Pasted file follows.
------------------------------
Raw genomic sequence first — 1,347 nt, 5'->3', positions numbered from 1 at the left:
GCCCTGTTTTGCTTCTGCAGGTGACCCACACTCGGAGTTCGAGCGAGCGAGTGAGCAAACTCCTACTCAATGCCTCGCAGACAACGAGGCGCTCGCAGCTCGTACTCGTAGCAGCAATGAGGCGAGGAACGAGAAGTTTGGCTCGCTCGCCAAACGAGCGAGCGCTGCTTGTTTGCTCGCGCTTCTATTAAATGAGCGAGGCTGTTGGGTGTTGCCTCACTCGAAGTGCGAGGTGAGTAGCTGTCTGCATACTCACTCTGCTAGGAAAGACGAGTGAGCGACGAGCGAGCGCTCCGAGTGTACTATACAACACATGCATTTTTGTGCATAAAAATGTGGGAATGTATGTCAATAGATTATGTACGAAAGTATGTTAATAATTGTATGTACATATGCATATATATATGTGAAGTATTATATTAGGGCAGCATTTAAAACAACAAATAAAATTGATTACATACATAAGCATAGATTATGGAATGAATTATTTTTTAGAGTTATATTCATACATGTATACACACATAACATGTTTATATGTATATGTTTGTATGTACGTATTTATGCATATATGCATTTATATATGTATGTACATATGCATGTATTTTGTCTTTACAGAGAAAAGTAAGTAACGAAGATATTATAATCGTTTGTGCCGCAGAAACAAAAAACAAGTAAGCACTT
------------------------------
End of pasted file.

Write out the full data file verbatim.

Raw genomic sequence first — 1,347 nt, 5'->3', positions numbered from 1 at the left:
GCCCTGTTTTGCTTCTGCAGGTGACCCACACTCGGAGTTCGAGCGAGCGAGTGAGCAAACTCCTACTCAATGCCTCGCAGACAACGAGGCGCTCGCAGCTCGTACTCGTAGCAGCAATGAGGCGAGGAACGAGAAGTTTGGCTCGCTCGCCAAACGAGCGAGCGCTGCTTGTTTGCTCGCGCTTCTATTAAATGAGCGAGGCTGTTGGGTGTTGCCTCACTCGAAGTGCGAGGTGAGTAGCTGTCTGCATACTCACTCTGCTAGGAAAGACGAGTGAGCGACGAGCGAGCGCTCCGAGTGTACTATACAACACATGCATTTTTGTGCATAAAAATGTGGGAATGTATGTCAATAGATTATGTACGAAAGTATGTTAATAATTGTATGTACATATGCATATATATATGTGAAGTATTATATTAGGGCAGCATTTAAAACAACAAATAAAATTGATTACATACATAAGCATAGATTATGGAATGAATTATTTTTTAGAGTTATATTCATACATGTATACACACATAACATGTTTATATGTATATGTTTGTATGTACGTATTTATGCATATATGCATTTATATATGTATGTACATATGCATGTATTTTGTCTTTACAGAGAAAAGTAAGTAACGAAGATATTATAATCGTTTGTGCCGCAGAAACAAAAAACAAGTAAGCACTT